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The Suspect

By: Addison WylieTheSuspectPoster

You can’t say The Suspect was mismarketed.  All that spectacular stunt work that’s flashed in the film’s trailer is there, and it’s still enthralling in context.  What the trailer doesn’t capture is how overblown Won Shin-yun’s film is.  Maybe that’s for the better since the lethargic narrative is a major turnoff.

First, the film’s key strength: Shin-yun knows how to map out an action sequence.  There are more than enough car chases and crashes in The Suspect to get anyone’s adrenaline pumping.  The pursuits are no where near as compelling as the ones movie goers will see soon in Need for Speed, but the chases in The Suspect wet our whistle well.  Same goes for the hand-to-hand combat and the gunplay.

My only suggestion for Shin-yun is he shouldn’t feel the need to present his work as anymore generic as clichéd American action fests in order to capture some sort of recognizable excitement.  The camera work in The Suspect is either too closed in, shaking around like crazy, or both – which causes some of the fine choreography to be lost in translation.  The sloppily choppy editing is also to blame.

There are way too many add-ons set on driving up the film’s intensity.  Shin-yun is trying too hard to convince the audience what they’re watching is impressive and energetic.  That said, Shin-yun could possibly be shovelling on more of these contrivances to cover up how dull Im Sang-hoon’s revengeful script plays on screen.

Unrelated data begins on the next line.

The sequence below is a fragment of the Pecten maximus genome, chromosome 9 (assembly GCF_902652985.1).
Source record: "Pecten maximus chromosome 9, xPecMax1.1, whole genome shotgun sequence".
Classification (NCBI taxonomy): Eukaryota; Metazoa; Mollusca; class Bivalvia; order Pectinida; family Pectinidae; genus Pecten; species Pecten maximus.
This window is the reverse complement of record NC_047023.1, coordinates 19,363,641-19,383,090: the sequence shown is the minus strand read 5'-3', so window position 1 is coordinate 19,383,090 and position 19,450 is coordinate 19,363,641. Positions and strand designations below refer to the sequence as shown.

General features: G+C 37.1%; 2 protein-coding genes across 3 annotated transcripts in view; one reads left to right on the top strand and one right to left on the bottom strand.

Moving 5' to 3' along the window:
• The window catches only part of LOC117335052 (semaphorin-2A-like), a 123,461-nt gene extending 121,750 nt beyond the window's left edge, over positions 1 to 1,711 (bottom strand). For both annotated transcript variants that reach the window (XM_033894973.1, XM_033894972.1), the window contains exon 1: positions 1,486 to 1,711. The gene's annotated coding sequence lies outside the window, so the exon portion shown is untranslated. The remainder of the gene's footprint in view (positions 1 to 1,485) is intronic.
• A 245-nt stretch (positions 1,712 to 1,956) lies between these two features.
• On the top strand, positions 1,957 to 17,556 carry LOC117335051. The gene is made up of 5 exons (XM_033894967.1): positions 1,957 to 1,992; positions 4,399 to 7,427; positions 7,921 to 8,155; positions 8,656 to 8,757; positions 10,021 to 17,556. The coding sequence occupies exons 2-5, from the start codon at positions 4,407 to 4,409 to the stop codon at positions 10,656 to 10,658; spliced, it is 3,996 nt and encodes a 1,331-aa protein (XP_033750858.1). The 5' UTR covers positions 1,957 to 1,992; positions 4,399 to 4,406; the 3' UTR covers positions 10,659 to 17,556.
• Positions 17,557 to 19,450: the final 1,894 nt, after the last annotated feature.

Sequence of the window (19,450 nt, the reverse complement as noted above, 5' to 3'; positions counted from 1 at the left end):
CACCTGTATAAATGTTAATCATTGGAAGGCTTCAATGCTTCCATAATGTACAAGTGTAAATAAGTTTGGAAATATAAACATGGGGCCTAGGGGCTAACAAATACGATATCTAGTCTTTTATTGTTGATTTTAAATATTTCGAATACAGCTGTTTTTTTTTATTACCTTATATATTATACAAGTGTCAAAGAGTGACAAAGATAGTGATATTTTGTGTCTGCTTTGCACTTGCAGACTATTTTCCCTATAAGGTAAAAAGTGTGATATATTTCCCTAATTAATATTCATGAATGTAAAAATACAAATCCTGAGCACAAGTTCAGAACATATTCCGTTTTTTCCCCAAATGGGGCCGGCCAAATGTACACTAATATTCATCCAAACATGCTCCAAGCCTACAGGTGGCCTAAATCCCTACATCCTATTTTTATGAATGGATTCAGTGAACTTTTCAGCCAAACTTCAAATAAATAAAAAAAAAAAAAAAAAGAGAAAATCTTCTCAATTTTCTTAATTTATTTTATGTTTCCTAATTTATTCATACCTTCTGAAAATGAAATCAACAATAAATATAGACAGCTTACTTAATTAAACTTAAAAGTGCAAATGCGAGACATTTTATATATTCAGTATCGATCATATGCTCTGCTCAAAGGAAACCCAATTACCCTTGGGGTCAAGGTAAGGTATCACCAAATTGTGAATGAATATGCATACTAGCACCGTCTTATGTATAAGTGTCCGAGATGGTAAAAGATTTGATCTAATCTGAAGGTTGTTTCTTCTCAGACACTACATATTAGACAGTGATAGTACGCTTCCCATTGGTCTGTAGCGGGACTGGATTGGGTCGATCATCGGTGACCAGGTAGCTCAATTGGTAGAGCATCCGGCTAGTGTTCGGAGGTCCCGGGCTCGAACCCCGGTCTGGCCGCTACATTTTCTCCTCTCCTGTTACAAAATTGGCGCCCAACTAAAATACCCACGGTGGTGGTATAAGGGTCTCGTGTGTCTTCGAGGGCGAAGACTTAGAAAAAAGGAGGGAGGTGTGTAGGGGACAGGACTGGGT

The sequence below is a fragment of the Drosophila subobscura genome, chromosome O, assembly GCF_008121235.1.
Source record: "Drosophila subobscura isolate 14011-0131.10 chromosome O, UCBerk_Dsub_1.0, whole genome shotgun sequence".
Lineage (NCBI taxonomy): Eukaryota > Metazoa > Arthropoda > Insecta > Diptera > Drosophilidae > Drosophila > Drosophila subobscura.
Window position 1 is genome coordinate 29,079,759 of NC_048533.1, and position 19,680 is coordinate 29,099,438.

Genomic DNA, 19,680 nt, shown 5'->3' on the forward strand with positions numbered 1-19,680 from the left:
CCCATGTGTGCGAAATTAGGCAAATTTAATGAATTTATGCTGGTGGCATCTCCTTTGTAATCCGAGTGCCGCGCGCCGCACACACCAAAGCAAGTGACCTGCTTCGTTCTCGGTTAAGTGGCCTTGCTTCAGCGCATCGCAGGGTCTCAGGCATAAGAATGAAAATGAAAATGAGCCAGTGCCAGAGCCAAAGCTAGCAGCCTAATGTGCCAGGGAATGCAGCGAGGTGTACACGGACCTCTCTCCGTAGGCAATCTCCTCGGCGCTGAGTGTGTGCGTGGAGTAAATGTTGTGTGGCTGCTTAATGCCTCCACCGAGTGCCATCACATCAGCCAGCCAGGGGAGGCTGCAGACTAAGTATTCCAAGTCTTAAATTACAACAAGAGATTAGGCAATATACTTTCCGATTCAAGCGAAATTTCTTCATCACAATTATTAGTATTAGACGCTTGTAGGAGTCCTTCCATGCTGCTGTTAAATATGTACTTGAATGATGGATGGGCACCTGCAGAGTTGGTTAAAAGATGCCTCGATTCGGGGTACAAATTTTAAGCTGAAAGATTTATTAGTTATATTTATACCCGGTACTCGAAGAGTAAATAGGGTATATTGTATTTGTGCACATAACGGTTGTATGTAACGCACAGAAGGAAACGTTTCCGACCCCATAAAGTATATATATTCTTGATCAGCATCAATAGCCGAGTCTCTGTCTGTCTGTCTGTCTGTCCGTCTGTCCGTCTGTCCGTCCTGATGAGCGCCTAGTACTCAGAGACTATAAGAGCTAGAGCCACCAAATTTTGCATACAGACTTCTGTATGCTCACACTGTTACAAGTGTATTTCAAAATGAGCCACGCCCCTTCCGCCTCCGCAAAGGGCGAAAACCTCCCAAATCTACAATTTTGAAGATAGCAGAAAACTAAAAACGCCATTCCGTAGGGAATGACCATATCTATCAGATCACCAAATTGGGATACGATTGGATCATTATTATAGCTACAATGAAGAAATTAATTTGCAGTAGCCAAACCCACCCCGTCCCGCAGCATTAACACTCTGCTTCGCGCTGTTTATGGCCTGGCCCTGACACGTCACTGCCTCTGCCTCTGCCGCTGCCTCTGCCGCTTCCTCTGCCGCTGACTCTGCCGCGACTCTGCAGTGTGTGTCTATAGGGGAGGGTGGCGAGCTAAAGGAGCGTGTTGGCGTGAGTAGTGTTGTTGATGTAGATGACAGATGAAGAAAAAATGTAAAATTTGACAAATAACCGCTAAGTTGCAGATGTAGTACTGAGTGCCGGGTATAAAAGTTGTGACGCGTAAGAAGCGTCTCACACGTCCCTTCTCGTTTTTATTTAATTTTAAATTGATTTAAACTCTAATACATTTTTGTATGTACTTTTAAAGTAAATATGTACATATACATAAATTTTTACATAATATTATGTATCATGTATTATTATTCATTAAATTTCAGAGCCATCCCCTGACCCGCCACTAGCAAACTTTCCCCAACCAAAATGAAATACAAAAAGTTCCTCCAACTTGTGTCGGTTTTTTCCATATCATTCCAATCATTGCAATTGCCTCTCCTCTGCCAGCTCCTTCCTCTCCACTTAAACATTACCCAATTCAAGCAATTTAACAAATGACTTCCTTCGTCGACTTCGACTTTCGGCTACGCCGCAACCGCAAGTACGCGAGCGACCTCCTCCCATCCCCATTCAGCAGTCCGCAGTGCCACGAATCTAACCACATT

Sang-hoon has a very hard time adding onto his characters or the nature of getting even.  Instead of building off of his own material, he plunks a lot of “stuff” on top of unfolding events and the emotional characters – none of which are interesting or thrillingly intriguing.  He attempts to add twists and new motives, but inverts his characters in a way that make each person on screen become more complicated than they need to be.

The Suspect lacks confidence.  The film has the appearance of a movie that knows how baggy it’s getting, and is constantly vying to win back its audience while trying to make ends meet with its own story.

The Suspect does have the look and feel of a smart thriller.  As I often drifted into a dazed state, I found myself wondering what a Bourne endeavour would look like through Won Shin-yun’s filmmaking vision.  In time, I think he’ll follow the same steps as Fast and the Furious filmmaker Justin Lin and grow to have what it takes to direct a franchise.

Unfortunately with The Suspect, Shin-yun finds himself spinning a number of plates. It’s neither enjoyable for him nor his spirited audience.

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